THE AWESOME AND REVOLUTIONARY WEBSITE Airbnb allows pretty much anyone with a web connection to rent out their home to visiting tourists, and it manages to do it more or less without the creep factor (unlike, say, a rental notice on Craigslist). I personally prefer Airbnb because it offers a homey feel when you’re traveling, which is usually much needed after spending day after day in stale and homogenous hotel rooms or hostel dormitories.

When I’m looking through the site, I usually can’t afford to stay at the nicer spots, but it’s a fun exercise in wishful thinking — especially when some people are willing to rent out their private islands. Here are some of the best ones I’ve found in Berlin — some in the “yeah, I could maybe swing that” category, and others in the “not in a million years” category.


Penthouse in Prenzlauerberg

I’ve never even been in a penthouse, let alone one that’s made of sunshine. This one sits in the city center, with views of Alexanderplatz, and it has an absolutely gorgeous rooftop garden. It’s the type of apartment that a down-on-his-luck writer has in virtually every sitcom and movie, but in real life, is usually reserved for rather successful businessmen. We writers just ain’t that lucky, so we have to live out our fantasies through our stories.


Dream Home in Kreuzberg

Occasionally you read the name that an owner has given their place and you think, “Okay, that’s a little bit much.” Dream Home is an exception. I mean, Jesus. It’s also in Kreuzberg, it has a view of the canal right across the street, and it has an awesome no-rail stairway that’s existence in America would be completely impossible thanks to litigation culture. It also has a balcony, it’s not too expensive, it has a canoe available, and, oh hey, kids stay free. It legitimately annoys me that some people have their shit enough together to own a home like this.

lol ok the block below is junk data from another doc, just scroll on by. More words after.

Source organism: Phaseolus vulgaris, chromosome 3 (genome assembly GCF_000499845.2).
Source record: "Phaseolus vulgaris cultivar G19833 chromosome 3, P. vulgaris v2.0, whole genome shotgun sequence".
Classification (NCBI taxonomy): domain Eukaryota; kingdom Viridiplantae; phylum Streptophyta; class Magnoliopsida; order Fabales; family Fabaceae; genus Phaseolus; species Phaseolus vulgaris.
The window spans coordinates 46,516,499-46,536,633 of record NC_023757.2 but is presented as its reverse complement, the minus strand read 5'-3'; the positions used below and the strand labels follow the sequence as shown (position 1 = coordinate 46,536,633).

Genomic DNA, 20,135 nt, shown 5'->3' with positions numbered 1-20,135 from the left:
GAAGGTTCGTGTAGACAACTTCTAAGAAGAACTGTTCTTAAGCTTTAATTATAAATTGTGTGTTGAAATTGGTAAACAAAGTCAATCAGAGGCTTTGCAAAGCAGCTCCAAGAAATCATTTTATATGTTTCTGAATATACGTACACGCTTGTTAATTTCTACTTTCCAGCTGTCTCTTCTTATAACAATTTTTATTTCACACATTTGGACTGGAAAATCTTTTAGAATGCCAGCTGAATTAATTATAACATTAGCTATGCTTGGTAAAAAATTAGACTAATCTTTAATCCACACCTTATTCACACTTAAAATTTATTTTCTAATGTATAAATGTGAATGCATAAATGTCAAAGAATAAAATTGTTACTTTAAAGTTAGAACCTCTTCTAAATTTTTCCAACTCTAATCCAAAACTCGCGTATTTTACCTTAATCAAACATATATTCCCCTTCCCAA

Loft in Kreuzberg

I’m resigned by now to the fact that I’m probably never going to live la vie boheme. Berlin has been establishing itself lately as one of the main cultural centers of Europe, however, and much of this centers around the artsy neighborhood of Kreuzberg. So any of the places available in Kreuzberg are basically going to be top on my list, because I not only want to live la vie boheme, but I want to be the first to live it with money. This loft was one of my favorites: overlooking a garden with absolutely crazy amounts of space that I was not aware was possible in major cities anymore.


Salon in Mitte

Some of the spots you find on Airbnb are less places to crash for the night, and more places to hold an event. I’ve never wanted to become a vulture capitalist, but this room might make me switch careers from impoverished travel writer to robber baron. It looks like it’s made entirely of mahogany and burnt leather, and I bet it smells like pipe smoke. It reminds me of the line from New Girl: “When I put my hands on this desk, I feel sexually proficient for the first time in my life.”


“BlissRoom” in Prenzlauerberg

Any place called “BlissRoom” can’t be that bad. I took a single look at this and thought, “This has to be owned by a yoga instructor.” Turns out, no, it’s owned by a Healing Practitioner and Massage Therapist, but it underscores my point: People working in the relaxing arts are the best decorators. Also in Prenzlauerberg, which is right by the city center, this one (unlike many on this list) is actually pretty cheap, and is totally a place I could end up crashing. So this is in the realm of potential wish-fulfillment.


Pension Berlin in Kreuzberg

We’re going with one that has less of a “sunshine and daydreams” decorating vibe to it for this one. For this one, we’ve got artists. In their reception area, they’ve got ever-changing “exhibitions” – which is what I’m going to start calling my fridge magnets – and they’ve got their own private cinema downstairs. Yes please. On top of all that, the home’s electricity is entirely green. So it’s got that going for it, which is nice.


Apartment in Mitte